“I enlisted when I was 17 so I could have a choice of where I served. Otherwise, I would have been drafted and sent where they told me to go. They let me stay home until the day after Christmas in 1944, then sent me to San Diego. The ship was not ready and they gave us leave. I thought I had enough time to get to Houston to visit my family. The servicemen who had time off could get home fairly free by driving someone. I drove a woman from San Diego to Houston. In the meantime, we were called back to the ship. No one could find me because i was in the car. The ship left and they assigned me to a base in Houston. I became the driver for the admiral until my ship got back to San Diego. One day the admiral wasn’t there and I took his car to see my mother. I had access to the car, but I didn’t ask for permission. They were waiting for me at the gate when I got back the next day. They put me in the brig for a night or two and shipped me to San Diego.
After that, my time in the Navy was relatively easy. I served on the Nevada and in the Pacific. The ship was so large that you couldn’t feel the waves. I sat in the radio shack four hours on and then four hours off. I slept for about three hours and my shift began again. The messages were mostly about weather. Some things came in code. We typed as we heard it and someone else translated it. The war was over in the Pacific nine months after I joined. The Nevada later became a target ship for the testing of the atomic bomb on the Bikini Atoll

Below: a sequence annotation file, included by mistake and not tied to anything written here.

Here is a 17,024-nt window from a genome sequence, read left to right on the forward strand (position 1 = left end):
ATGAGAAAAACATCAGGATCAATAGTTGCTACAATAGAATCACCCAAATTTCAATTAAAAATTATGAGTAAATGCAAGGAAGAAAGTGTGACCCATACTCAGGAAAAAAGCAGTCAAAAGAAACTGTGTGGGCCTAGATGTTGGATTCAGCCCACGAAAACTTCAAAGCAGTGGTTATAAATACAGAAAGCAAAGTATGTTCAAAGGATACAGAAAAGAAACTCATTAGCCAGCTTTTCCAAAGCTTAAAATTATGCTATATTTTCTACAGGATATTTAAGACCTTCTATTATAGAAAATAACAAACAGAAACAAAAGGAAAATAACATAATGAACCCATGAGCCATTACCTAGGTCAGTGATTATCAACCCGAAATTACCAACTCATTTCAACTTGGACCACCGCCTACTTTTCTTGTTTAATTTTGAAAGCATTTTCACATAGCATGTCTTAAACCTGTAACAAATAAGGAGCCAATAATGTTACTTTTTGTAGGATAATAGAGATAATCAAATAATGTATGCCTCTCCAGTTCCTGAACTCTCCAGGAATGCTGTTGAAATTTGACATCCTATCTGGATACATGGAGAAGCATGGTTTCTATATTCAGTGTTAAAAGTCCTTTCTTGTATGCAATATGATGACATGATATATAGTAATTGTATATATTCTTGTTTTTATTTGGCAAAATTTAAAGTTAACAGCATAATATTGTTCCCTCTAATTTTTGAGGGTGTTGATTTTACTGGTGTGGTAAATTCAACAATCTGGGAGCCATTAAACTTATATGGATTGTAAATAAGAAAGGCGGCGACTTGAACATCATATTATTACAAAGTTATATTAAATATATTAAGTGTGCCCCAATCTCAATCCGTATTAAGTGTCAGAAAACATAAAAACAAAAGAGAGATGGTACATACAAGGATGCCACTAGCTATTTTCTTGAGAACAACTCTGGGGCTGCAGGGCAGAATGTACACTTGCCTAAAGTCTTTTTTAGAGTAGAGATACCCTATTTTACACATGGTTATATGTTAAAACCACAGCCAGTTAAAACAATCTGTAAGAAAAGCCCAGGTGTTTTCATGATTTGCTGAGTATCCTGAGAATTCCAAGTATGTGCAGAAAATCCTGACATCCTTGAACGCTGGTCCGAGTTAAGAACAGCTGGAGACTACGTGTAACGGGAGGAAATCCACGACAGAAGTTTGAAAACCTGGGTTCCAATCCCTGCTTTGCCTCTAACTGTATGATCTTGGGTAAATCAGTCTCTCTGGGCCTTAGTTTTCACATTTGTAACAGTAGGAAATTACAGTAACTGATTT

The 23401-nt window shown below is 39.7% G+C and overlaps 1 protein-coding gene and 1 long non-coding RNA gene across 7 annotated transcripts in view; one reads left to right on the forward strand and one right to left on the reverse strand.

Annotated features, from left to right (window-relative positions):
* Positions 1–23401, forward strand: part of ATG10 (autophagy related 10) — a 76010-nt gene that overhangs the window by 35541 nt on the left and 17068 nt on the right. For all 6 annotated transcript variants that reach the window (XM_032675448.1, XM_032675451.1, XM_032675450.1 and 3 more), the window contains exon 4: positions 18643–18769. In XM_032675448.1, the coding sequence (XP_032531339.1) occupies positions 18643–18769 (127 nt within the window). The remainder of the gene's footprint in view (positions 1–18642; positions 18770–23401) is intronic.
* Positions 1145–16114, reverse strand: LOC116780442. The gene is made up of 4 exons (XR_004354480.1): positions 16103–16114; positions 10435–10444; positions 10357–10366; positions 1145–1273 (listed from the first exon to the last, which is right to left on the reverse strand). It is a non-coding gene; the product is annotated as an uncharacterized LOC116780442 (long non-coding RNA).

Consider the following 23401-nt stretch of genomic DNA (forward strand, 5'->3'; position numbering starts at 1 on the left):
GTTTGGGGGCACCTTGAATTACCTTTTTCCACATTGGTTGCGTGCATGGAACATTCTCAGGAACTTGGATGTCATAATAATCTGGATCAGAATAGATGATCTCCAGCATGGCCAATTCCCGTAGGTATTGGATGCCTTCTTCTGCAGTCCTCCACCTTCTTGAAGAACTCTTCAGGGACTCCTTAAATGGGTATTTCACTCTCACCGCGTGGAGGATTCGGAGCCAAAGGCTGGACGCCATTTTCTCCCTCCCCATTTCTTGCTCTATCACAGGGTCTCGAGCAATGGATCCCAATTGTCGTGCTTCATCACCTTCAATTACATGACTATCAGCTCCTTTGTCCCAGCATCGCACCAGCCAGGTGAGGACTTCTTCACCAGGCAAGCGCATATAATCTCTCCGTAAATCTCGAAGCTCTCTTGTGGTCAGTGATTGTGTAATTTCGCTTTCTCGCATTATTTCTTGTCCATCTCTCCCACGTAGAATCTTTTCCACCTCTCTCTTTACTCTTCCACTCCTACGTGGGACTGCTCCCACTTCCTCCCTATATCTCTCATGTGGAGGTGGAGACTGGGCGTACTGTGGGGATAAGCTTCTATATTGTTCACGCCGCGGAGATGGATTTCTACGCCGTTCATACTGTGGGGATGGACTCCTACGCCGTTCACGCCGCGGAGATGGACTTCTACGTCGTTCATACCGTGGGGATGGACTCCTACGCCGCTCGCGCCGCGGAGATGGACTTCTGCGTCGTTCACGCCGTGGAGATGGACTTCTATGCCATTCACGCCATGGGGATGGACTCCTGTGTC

My dad was also in World War ll. He was an architect and was a captain in the military government in Europe. After the infantry went through and cities were liberated, the civilian government went in to set things back up and helped restore facilities. He went to Normandy in July of 1944 then went into the city of Aachen, Germany to reset the water systems. For three months he was in charge of everything in Nordhausen in Eastern Germany. He was in charge of the bank, the people, the prisoners, and burying the dead. He had thousands of refugees pouring in from Eastern Europe and had to feed and take care of these people. The war was barely over and he didn’t know if he could trust the Germans.
After the war was over, I went discharged in Mobile and went to college at Davidson in North Carolina.”
Dr. David McElroy (his wife, Janet, helped tell his story)
(This is the 10th story in “The Souls of World War 2” series.)